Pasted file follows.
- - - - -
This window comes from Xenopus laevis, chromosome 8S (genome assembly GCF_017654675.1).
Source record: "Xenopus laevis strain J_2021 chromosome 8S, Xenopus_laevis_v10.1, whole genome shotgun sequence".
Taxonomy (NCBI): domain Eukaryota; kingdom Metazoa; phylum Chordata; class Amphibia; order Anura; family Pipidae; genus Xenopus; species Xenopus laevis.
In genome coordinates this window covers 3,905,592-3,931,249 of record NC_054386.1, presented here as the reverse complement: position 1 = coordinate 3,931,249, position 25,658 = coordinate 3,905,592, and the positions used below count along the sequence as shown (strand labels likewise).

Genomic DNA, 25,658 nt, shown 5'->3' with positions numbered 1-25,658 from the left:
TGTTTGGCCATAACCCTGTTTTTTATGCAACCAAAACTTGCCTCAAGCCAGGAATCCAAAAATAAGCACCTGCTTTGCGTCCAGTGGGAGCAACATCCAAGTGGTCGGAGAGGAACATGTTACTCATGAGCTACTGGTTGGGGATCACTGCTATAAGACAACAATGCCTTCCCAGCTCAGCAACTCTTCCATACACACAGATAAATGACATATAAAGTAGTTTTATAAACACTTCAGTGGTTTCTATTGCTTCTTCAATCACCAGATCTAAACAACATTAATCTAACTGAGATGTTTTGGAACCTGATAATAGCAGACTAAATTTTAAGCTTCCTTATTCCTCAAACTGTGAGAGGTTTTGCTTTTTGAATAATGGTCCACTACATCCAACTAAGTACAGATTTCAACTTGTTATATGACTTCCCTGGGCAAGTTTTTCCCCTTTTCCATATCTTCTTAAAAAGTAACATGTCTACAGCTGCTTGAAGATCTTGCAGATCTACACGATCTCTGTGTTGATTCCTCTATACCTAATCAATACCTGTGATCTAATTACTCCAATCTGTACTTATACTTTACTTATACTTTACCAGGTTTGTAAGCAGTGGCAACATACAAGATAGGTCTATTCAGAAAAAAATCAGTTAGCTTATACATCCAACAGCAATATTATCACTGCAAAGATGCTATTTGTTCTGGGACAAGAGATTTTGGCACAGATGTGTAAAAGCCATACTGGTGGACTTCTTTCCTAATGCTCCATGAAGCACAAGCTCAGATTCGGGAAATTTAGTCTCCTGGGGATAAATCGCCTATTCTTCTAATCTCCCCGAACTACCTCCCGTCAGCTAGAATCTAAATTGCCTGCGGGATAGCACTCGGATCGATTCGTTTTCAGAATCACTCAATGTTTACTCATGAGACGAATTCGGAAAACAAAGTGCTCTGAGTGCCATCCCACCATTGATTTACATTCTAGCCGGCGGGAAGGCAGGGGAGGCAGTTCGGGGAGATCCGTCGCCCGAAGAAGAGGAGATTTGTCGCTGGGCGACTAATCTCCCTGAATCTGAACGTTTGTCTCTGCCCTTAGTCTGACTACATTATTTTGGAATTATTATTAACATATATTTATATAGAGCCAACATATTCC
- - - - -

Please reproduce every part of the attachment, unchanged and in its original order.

This window comes from Xenopus laevis, chromosome 8S (genome assembly GCF_017654675.1).
Source record: "Xenopus laevis strain J_2021 chromosome 8S, Xenopus_laevis_v10.1, whole genome shotgun sequence".
Taxonomy (NCBI): domain Eukaryota; kingdom Metazoa; phylum Chordata; class Amphibia; order Anura; family Pipidae; genus Xenopus; species Xenopus laevis.
In genome coordinates this window covers 3,905,592-3,931,249 of record NC_054386.1, presented here as the reverse complement: position 1 = coordinate 3,931,249, position 25,658 = coordinate 3,905,592, and the positions used below count along the sequence as shown (strand labels likewise).

Genomic DNA, 25,658 nt, shown 5'->3' with positions numbered 1-25,658 from the left:
TGTTTGGCCATAACCCTGTTTTTTATGCAACCAAAACTTGCCTCAAGCCAGGAATCCAAAAATAAGCACCTGCTTTGCGTCCAGTGGGAGCAACATCCAAGTGGTCGGAGAGGAACATGTTACTCATGAGCTACTGGTTGGGGATCACTGCTATAAGACAACAATGCCTTCCCAGCTCAGCAACTCTTCCATACACACAGATAAATGACATATAAAGTAGTTTTATAAACACTTCAGTGGTTTCTATTGCTTCTTCAATCACCAGATCTAAACAACATTAATCTAACTGAGATGTTTTGGAACCTGATAATAGCAGACTAAATTTTAAGCTTCCTTATTCCTCAAACTGTGAGAGGTTTTGCTTTTTGAATAATGGTCCACTACATCCAACTAAGTACAGATTTCAACTTGTTATATGACTTCCCTGGGCAAGTTTTTCCCCTTTTCCATATCTTCTTAAAAAGTAACATGTCTACAGCTGCTTGAAGATCTTGCAGATCTACACGATCTCTGTGTTGATTCCTCTATACCTAATCAATACCTGTGATCTAATTACTCCAATCTGTACTTATACTTTACTTATACTTTACCAGGTTTGTAAGCAGTGGCAACATACAAGATAGGTCTATTCAGAAAAAAATCAGTTAGCTTATACATCCAACAGCAATATTATCACTGCAAAGATGCTATTTGTTCTGGGACAAGAGATTTTGGCACAGATGTGTAAAAGCCATACTGGTGGACTTCTTTCCTAATGCTCCATGAAGCACAAGCTCAGATTCGGGAAATTTAGTCTCCTGGGGATAAATCGCCTATTCTTCTAATCTCCCCGAACTACCTCCCGTCAGCTAGAATCTAAATTGCCTGCGGGATAGCACTCGGATCGATTCGTTTTCAGAATCACTCAATGTTTACTCATGAGACGAATTCGGAAAACAAAGTGCTCTGAGTGCCATCCCACCATTGATTTACATTCTAGCCGGCGGGAAGGCAGGGGAGGCAGTTCGGGGAGATCCGTCGCCCGAAGAAGAGGAGATTTGTCGCTGGGCGACTAATCTCCCTGAATCTGAACGTTTGTCTCTGCCCTTAGTCTGACTACATTATTTTGGAATTATTATTAACATATATTTATATAGAGCCAACATATTCC